General John Kelly’s Only Regret: Not Serving in the White House from Day 1

General John Kelly ran the Department of Homeland Security during the first 6 months of President Trump’s administration. He did so well that the President soon called on him to replace Reince Priebus as his Chief of Staff, a position that Kelly has held ever since.

While the ride has been rough and the stress almost constant, General Kelly says that he doesn’t regret a single second of his time in the White House. In fact, if General Kelly had one regret, it’s that he didn’t join the White House team sooner.

Kelly recently sat down with NPR’s John Burnett to talk about his role in the administration, the ongoing negotiations with North Korea, and what, if anything, can be done about the continuing problem of illegal immigration?

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It was a very interesting discussion that held several very revealing moments and gave some important insight into life in the Trump White House.

John Burnett: Do you have any regrets about taking this job nine months ago?

John Kelly: I, first of all, didn’t get a vote. I took a $30,000-a-year cut to take this job from what I was doing at DHS. And I say that only because I’m one of the – probably the few people around here that isn’t really rich, at my age, anyway. You know, the sense of duty. It was clear from my perch at DHS that the White House was less organized than our president deserved. So when he said I really need you to come down, what do you say? I came down.

John Burnett: Have you seriously considered leaving?

John Kelly: No. There’s times of great frustration, mostly because of the stories I read about myself or others that I think the world of and wonder if it’s worth it to be subjected to that. But then I grow up and suck it up.

John Burnett: Kelly actually told me this job is the hardest thing he’s ever done in his life. But he said he thinks the president is, quote, “a super smart guy, quick study on trade, taxes and business.” I asked him if there was anything he would have done differently in that job.

John Kelly: In retrospect, I wish I had been here from day one.

John Burnett: How so?

John Kelly: Well, because in terms of staffing or serving the president, that first six months was pretty chaotic. There were people hired that maybe shouldn’t have been hired. It’s not that things were a disaster that first six months, but I believe they could have been better.

John Burnett: So Kelly says he spends an enormous amount of time with Donald Trump. He says five to eight hours a day, more time with the president than anyone outside of Trump’s own family. I asked Kelly what he does the rest of his day. He says he starts at 5:30 in the morning reading the news on the ride from his home in Manassas, Va., to the White House. He ends it 15 hours later, usually with a glass of what he calls cheap red wine.

John Burnett: The president keeps calling the Russian investigation a witch hunt. Do you think it’s a witch hunt against the president?

John Kelly: From what I read in the newspaper, something that has gone on this long without any real meat on the bone, it suggests to me that there is nothing there relative to our president.

John Burnett: Is there a cloud because of it hanging over this White House?

John Kelly: Well, yeah. You know, it’s – there may not be a cloud, but certainly the president is somewhat embarrassed, frankly. When world leaders come in – you know, Bibi Netanyahu was here, who’s under investigation himself – and it’s like you walk in and, you know, the first couple of minutes of every conversation might revolve around that kind of thing.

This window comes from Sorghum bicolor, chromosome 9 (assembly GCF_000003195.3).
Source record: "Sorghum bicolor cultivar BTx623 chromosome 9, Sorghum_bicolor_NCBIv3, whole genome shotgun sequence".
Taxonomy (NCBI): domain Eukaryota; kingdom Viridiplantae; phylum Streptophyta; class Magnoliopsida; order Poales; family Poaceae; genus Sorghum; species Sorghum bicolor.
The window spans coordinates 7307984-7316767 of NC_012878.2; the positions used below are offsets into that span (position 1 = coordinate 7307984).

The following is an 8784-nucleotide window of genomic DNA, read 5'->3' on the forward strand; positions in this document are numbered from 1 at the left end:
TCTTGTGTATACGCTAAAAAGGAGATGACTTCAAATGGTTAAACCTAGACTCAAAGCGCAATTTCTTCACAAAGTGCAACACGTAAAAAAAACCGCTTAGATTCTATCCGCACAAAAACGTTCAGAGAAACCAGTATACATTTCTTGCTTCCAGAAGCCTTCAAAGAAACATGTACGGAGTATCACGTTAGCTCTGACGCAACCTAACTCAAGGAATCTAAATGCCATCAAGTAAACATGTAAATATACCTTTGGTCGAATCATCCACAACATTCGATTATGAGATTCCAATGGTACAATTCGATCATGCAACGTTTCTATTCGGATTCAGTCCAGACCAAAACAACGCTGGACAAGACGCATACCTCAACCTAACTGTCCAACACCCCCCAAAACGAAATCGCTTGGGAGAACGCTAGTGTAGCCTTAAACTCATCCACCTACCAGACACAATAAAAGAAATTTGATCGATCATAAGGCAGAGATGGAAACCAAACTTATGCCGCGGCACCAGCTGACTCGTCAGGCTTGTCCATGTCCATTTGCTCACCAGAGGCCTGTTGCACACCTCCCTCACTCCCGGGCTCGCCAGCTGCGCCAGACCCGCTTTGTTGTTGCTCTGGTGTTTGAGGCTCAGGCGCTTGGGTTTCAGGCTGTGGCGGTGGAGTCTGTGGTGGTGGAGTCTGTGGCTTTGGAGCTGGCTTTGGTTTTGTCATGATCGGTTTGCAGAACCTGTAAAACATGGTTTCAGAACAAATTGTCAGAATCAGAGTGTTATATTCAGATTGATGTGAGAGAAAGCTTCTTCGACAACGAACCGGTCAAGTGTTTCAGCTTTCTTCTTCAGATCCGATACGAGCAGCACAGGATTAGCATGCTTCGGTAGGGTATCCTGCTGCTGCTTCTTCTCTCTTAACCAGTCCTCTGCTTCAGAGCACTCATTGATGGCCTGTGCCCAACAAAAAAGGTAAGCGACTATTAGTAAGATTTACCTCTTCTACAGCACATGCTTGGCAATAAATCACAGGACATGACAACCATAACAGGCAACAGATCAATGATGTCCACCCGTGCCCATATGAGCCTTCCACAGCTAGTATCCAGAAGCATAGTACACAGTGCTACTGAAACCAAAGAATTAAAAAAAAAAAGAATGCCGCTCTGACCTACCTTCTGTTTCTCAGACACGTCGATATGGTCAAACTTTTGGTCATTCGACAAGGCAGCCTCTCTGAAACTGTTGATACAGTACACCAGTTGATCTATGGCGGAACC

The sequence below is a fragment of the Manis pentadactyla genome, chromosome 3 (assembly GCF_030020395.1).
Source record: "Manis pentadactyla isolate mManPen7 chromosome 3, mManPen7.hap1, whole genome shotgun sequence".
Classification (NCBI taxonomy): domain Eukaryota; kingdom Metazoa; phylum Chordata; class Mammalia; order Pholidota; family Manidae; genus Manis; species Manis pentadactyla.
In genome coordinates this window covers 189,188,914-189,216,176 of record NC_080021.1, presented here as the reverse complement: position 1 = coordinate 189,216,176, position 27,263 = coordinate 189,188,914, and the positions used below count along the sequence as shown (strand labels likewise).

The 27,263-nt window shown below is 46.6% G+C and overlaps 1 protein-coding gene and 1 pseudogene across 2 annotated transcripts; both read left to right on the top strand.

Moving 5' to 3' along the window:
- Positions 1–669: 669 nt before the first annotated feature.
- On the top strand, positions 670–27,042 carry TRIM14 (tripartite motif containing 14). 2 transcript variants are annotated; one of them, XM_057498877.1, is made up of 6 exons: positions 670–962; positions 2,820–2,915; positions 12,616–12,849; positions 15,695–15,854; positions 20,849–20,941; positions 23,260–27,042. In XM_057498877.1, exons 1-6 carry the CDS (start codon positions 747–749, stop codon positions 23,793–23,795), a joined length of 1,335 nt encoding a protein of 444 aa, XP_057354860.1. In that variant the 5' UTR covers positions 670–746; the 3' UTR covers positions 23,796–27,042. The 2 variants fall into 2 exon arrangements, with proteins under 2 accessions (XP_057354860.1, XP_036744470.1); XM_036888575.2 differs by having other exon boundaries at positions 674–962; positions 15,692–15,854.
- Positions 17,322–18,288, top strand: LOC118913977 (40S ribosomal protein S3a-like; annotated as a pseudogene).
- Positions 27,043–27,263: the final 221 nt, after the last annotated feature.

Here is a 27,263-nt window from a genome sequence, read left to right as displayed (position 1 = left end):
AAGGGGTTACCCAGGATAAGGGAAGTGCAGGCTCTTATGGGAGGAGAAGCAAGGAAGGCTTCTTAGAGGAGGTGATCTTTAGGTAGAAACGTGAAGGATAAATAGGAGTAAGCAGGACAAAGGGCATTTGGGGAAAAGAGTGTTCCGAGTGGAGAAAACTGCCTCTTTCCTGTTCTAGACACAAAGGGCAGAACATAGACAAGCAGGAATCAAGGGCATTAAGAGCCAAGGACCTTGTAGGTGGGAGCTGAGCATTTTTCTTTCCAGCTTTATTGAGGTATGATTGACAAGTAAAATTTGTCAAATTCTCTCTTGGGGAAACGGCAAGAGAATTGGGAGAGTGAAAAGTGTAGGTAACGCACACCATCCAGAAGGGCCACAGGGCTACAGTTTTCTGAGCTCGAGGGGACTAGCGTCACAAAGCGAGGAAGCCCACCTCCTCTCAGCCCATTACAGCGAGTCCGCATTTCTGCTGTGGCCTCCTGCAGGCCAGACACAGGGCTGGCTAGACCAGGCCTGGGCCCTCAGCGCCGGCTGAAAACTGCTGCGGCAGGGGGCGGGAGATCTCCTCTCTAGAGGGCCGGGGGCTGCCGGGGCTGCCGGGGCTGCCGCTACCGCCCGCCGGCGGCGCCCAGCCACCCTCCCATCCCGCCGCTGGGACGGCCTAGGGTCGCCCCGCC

John Burnett: How can you be sure that he’s not going to trick you, that you’ve been down this road so many times before and there have been disappointments with that country?

John Kelly: Not sure. But this president’s got his eyes wide open. Believe me, the president really wants this to work. We talk fairly frequently about nuclear weapons, and he’s just astounded that the United States, that the human race could have gotten itself into this dilemma with all of these nuclear weapons. And, you know, as he says, to help North Korea give up its nuclear program and its missile program would be a wonderful thing.

On illegal immigration:

John Kelly: Let me step back and tell you that the vast majority of the people that move illegally into United States are not bad people. They’re not criminals. They’re not MS-13. But they’re also not people that would easily assimilate into the United States. They’re overwhelmingly rural people. In the countries they come from, fourth, fifth, sixth-grade educations are kind of the norm. They’re coming here for a reason, and I sympathize with the reason. But the laws are the laws…

Dealing with illegals who have temporary protected status (or TPS):

John Kelly: I think we should fold all of the TPS people that have been here for a considerable period of time and find a way for them to be – a path to citizenship.

John Burnett: A path to citizenship, rather than sent home?

John Kelly: Well, they were in a legal status under TPS. You take the Central Americans, they’ve all been here 20-plus years. I mean, if you really start looking at, you know, you’ve been here 20 years, what have you done with your life? Well, I’ve married an American guy, and I have three children. And I’ve worked. And I’ve gotten a degree. Or I’m a brick mason or something like that. That’s what I think we should do.

You can see the entire transcript here.

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